The primary goal of this study was to investigate the association between the fetal cardiac axis in the first trimester and CHD and aneuploidy. The secondary goal of this study was to analyze the utility of the fetal cardiac axis measurement as a predictor of CHD and aneuploidy. Student's t-test and Fisher's exact test were performed to compare differences in clinical data between the study and control groups. The 2-way contingence table analysis was performed to confirm the efficacy of the fetal cardiac axis as screening tool. Bayes' theorem was used to compute the positive and negative predictive values for prevalence. Statistical analyses were performed using SPSS 25.0 (IBM Inc., Chicago, IL, USA). P<0.05 was considered statistically significant.

Results

Table 1 demonstrates the demographic and clinical characteristics of fetuses. Based on the fetal cardiac axis in the first trimester. In our collected data, 121 fetuses were not diagnosed with CHD or aneuploidy. In the group of normal fetuses, the cardiac axis ranged from 14.80° to 75.70° (mean 47.15°±12.32°; 90% CI, 26.82-67.48). The normal fetal cardiac axis was defined as a value between 27° and 67°. Based on the aforementioned definition of the normal cardiac axis, 24 fetuses had an abnormal cardiac axis. The incidence of the abnormal cardiac axis was significantly associated with increased NT, CHD, and aneuploidy. Decreased NB, abnormal Doppler finding on DV, and TR showed tendencies to occur more frequently in fetuses with an abnormal cardiac axis, but without statistical significance. Aneuploidy without CHD was more common in fetuses with an abnormal cardiac axis (12.50%) than in fetuses with a normal cardiac axis (7.56%), but without statistical significance (P=0.427). Among 142 registered fetuses, 10 fetuses were diagnosed with CHD and 17 with aneuploidy. An abnormal cardiac axis was found in 5 of 10 fetuses with CHD and 7 of 17 fetuses with aneuploidy. Incidences of CHD and aneuploidy were associated with enlarged NT (P=0.002, CHD; P<0.001, aneuploidy), abnormal DV (P<0.001, CHD; P=0.001, aneuploidy) and TR (P<0.001, CHD; P=0.003, aneuploidy). Decreased NB was more common in fetuses with aneuploidy, but without statistical significance (P=0.143). The incidence of CHD was significantly associated with aneuploidy (P<0.001).
Table 1

Demographic and clinical characteristics of fetuses according to congenital heart defects (CHDs)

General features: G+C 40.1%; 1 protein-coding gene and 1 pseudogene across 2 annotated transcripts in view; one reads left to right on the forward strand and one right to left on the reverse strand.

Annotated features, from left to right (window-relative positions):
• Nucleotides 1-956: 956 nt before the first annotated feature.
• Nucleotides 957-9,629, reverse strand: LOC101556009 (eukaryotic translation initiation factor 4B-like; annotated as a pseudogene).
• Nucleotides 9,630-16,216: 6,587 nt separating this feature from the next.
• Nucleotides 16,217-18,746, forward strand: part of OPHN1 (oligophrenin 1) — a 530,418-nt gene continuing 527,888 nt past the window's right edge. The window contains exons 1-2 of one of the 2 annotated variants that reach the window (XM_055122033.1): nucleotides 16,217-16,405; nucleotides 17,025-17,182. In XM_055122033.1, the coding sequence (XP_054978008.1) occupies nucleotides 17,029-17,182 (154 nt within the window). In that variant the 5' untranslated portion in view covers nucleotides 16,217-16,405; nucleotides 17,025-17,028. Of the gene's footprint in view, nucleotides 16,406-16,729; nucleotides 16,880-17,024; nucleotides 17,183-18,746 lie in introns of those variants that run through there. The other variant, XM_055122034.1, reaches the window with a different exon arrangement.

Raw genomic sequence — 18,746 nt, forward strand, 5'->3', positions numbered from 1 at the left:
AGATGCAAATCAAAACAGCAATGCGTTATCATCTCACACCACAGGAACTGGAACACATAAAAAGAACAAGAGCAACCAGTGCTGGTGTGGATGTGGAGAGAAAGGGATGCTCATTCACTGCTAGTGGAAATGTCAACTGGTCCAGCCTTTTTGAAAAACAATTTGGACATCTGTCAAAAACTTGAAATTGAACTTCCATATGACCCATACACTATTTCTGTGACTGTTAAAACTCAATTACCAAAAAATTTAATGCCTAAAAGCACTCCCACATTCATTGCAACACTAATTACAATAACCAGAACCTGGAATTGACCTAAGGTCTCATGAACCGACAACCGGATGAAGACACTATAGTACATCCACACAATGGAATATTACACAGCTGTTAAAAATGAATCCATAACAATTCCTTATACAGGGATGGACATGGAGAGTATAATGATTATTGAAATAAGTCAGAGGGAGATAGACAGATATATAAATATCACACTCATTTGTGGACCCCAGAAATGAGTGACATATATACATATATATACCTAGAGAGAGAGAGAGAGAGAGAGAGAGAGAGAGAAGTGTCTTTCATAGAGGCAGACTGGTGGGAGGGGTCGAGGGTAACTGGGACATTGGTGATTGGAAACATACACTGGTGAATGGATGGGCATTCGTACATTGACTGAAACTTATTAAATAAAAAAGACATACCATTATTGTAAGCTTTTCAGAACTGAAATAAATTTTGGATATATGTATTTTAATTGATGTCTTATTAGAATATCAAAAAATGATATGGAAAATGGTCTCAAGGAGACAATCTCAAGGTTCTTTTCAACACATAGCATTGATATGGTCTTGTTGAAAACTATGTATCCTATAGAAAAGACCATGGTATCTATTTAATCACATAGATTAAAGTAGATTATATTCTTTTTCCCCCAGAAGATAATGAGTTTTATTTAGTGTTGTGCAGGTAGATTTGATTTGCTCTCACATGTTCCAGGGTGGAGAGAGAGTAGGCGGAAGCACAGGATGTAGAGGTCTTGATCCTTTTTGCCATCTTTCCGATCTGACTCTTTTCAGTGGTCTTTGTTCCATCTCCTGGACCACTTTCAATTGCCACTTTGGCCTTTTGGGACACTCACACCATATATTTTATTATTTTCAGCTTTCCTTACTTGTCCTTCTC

A normal cardiac axis was defined as that angled at 27-67°. Data are mean±standard deviation (range) or number (%) unless specified otherwise. P-values were calculated by student's t-test or Fisher's exact test.
CRL, crown-rump length; NT, nuchal translucency; NB, nasal bone; DV, ductus venosus; TR, tricuspid regurgitation.
Parameter Normal cardiac axis Abnormal cardiac axis P-value
No. of fetuses 118 24 -
Maternal age (yr) 32.67±3.58 (23-42) 33.33±3.85 (25-40) 0.442
CRL (mm) 63.96±8.64 62.81±9.90 0.601
Increased NT 30 (25.21) 14 (58.33) 0.003
Decreased NB 16 (13.45) 7 (29.17) 0.054
Abnormal DV 12 (2.52) 3 (12.50) 0.709
TR 4 (3.36) 3 (12.50) 0.099
Gestational age (wk)
11.0-11.6 14 (11.76) 6 (25.00) -
12.0-12.6 68 (57.14) 10 (41.67) -
13.0-13.6 36 (30.25) 8 (33.33) -
CHD 5 (4.20) 5 (20.83) 0.013
Aneuploidy 10 (8.40) 7 (29.17) 0.010
Left deviation - 15 (62.50) -
Right deviation - 9 (37.50) -
Overall, 10 fetuses with CHD were included in our study (Table 2). Five of them had an abnormal cardiac axis and 6 were diagnosed with aneuploidy. The most common CHD, regardless of the type, was ventricular septal defect (VSD). Table 3 demonstrates the frequency of the abnormal fetal cardiac axis for each type of aneuploidy. The most common manifestation of aneuploidy was Turner syndrome, and 4 fetuses with Turner syndrome showed an abnormal cardiac axis. Trisomy 21 was found in 3 patients, and all of whom had an abnormal cardiac axis.
Table 2

Type of congenital heart defects (CHDs) and presence of abnormal cardiac axis in 10 fetuses

A normal cardiac axis was defined as that angled at 27-67°.
AS, aortic stenosis; AVSD, atrioventricular septal defect; MS, mitral stenosis; PA, pulmonary artery; TOF, tetralogy of Fallot; TS, tricuspid stenosis; VSD, ventricular septal defect.
CHD Abnormal cardiac axis Other sonographic abnormal findings Aneuploidy
AVSD, PA hypoplasia Y Cerebellar hypoplasia, Blake's pouch cyst Trisomy 21
TOF Y - N
VSD Y Enlarged fetal bladder Trisomy 21
MS, VSD, hypoplastic aortic arch Y - Turner syndrome
VSD N Fetal hydrops N
VSD N - N
VSD, aortic stenosis N Omphalocele, bilateral kidney agenesis Trisomy 18